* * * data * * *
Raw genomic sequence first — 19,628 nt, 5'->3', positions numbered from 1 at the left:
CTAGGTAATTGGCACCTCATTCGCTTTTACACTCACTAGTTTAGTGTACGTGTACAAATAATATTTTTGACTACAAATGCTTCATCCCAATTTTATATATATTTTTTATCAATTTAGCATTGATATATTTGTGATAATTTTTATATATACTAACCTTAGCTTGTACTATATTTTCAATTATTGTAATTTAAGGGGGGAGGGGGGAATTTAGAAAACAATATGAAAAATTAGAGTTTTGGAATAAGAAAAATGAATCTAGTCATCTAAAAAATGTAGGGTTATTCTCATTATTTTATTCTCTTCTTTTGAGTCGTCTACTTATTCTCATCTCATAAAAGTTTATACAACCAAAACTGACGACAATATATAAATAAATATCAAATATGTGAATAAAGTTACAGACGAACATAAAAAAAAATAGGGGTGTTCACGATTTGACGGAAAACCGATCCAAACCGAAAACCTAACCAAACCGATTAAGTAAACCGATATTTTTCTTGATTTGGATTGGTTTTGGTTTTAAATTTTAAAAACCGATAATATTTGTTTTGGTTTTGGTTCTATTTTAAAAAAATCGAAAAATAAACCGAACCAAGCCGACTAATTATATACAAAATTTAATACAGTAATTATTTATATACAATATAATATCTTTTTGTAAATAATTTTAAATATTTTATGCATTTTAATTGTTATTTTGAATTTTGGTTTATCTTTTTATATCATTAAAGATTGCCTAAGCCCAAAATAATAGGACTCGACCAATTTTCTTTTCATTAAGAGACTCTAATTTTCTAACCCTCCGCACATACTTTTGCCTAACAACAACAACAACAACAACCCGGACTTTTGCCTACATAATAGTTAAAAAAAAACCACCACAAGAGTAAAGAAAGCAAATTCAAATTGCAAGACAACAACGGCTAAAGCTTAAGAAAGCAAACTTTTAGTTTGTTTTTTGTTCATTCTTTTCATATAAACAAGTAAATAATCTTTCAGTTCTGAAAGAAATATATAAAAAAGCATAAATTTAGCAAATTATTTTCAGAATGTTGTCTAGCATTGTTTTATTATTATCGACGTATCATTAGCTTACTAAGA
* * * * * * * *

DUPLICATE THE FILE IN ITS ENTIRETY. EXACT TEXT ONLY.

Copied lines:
Raw genomic sequence first — 19,628 nt, 5'->3', positions numbered from 1 at the left:
CTAGGTAATTGGCACCTCATTCGCTTTTACACTCACTAGTTTAGTGTACGTGTACAAATAATATTTTTGACTACAAATGCTTCATCCCAATTTTATATATATTTTTTATCAATTTAGCATTGATATATTTGTGATAATTTTTATATATACTAACCTTAGCTTGTACTATATTTTCAATTATTGTAATTTAAGGGGGGAGGGGGGAATTTAGAAAACAATATGAAAAATTAGAGTTTTGGAATAAGAAAAATGAATCTAGTCATCTAAAAAATGTAGGGTTATTCTCATTATTTTATTCTCTTCTTTTGAGTCGTCTACTTATTCTCATCTCATAAAAGTTTATACAACCAAAACTGACGACAATATATAAATAAATATCAAATATGTGAATAAAGTTACAGACGAACATAAAAAAAAATAGGGGTGTTCACGATTTGACGGAAAACCGATCCAAACCGAAAACCTAACCAAACCGATTAAGTAAACCGATATTTTTCTTGATTTGGATTGGTTTTGGTTTTAAATTTTAAAAACCGATAATATTTGTTTTGGTTTTGGTTCTATTTTAAAAAAATCGAAAAATAAACCGAACCAAGCCGACTAATTATATACAAAATTTAATACAGTAATTATTTATATACAATATAATATCTTTTTGTAAATAATTTTAAATATTTTATGCATTTTAATTGTTATTTTGAATTTTGGTTTATCTTTTTATATCATTAAAGATTGCCTAAGCCCAAAATAATAGGACTCGACCAATTTTCTTTTCATTAAGAGACTCTAATTTTCTAACCCTCCGCACATACTTTTGCCTAACAACAACAACAACAACAACCCGGACTTTTGCCTACATAATAGTTAAAAAAAAACCACCACAAGAGTAAAGAAAGCAAATTCAAATTGCAAGACAACAACGGCTAAAGCTTAAGAAAGCAAACTTTTAGTTTGTTTTTTGTTCATTCTTTTCATATAAACAAGTAAATAATCTTTCAGTTCTGAAAGAAATATATAAAAAAGCATAAATTTAGCAAATTATTTTCAGAATGTTGTCTAGCATTGTTTTATTATTATCGACGTATCATTAGCTTACTAAGA